We have for some time argued that traditional equity income funds are too heavily dependent on a concentrated number of stocks, and that the stocks themselves are overstretched in terms of the dividends they pay compared to their underlying earnings.
In November last year we published research showing that 25.1% of the capital in the AIC UK Equity Income sector is invested in just ten stocks, and across those companies the average dividend cover is 1.17x. We found that open ended funds are even more heavily concentrated, with just under 30% of assets invested in ten stocks, among which the average dividend cover is just 1.04%.
The mood amongst investors seems to be changing as awareness of this concentration grows, not least because of articles like this one in the Times warning of a ‘squeeze’ ahead for investors and, where once UK Equity Income was regularly the top selling Investment Association sector, outflows have been building steadily for some months. In fact the IA UK Equity Income sector saw bigger retail outflows in January this year than any other bar the Specialist sector.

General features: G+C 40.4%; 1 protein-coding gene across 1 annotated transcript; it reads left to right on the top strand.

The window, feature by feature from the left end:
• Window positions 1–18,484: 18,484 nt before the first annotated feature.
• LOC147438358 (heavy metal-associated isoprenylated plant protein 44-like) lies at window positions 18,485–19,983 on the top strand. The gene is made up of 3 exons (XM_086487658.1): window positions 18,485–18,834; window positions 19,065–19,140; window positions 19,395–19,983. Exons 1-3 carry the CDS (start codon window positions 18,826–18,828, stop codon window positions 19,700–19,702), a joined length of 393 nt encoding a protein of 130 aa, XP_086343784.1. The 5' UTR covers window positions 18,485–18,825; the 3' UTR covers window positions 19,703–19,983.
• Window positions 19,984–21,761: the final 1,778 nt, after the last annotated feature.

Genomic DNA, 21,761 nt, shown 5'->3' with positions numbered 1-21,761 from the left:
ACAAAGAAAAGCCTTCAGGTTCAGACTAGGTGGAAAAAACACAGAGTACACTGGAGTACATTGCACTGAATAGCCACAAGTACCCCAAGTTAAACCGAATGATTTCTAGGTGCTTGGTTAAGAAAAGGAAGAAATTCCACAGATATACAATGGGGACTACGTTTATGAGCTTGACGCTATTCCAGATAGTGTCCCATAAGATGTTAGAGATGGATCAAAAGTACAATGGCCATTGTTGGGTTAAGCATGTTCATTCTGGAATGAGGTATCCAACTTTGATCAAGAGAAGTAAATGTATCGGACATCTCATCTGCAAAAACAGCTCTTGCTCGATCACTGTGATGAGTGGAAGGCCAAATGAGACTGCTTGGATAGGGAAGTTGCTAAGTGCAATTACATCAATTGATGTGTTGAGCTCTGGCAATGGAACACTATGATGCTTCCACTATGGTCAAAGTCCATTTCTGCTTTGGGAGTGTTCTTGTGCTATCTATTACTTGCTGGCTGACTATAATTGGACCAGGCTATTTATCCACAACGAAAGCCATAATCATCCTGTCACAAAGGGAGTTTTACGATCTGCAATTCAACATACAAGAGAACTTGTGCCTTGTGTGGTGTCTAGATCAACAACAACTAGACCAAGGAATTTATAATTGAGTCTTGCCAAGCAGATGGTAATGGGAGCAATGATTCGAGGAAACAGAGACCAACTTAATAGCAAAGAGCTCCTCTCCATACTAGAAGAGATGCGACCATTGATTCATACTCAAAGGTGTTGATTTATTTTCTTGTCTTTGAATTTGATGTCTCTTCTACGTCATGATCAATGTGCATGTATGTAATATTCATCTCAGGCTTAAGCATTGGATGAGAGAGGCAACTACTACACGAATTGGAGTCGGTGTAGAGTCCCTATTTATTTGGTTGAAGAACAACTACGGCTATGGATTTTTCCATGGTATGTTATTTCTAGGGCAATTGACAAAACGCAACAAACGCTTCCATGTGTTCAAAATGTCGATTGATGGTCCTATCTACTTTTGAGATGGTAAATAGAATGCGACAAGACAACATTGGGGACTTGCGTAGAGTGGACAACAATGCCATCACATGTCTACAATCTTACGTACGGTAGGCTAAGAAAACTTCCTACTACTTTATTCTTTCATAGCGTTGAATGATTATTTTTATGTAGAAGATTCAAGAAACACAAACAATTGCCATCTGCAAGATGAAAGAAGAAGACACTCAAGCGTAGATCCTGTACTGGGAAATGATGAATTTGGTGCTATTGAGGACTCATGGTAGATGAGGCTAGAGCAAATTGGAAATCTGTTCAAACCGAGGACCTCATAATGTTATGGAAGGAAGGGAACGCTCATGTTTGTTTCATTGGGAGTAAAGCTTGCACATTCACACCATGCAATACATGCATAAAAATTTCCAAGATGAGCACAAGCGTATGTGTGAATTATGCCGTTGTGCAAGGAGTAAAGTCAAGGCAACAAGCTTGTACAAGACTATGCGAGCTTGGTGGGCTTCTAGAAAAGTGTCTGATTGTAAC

Even after recent outflows, however, the sector remains one of the largest overall with assets of more than £62bn under management – accounting for roughly ten percent of all assets invested in open ended funds. Among investment trusts, assets amounting to £10bn are held in UK Equity Income trusts.
Income still commands a strong pull, then, and within the Investment Trust sector, the practise of boosting income by paying out a proportion of capital profits has become increasingly common as a means to attract new investors.
The appeal of this practice, from the sell-side, is obvious in the results it generates. International Biotechnology Trust (IBT), which we cover in detail here, announced plans in September 2016 to convert some of the capital it generates into income, aiming for a yield of 4%. As the chart below shows, the discount has come in sharply since it did so, moving to a premium earlier this year having previously rarely traded inside a double figure discount for a large proportion of its lifetime.
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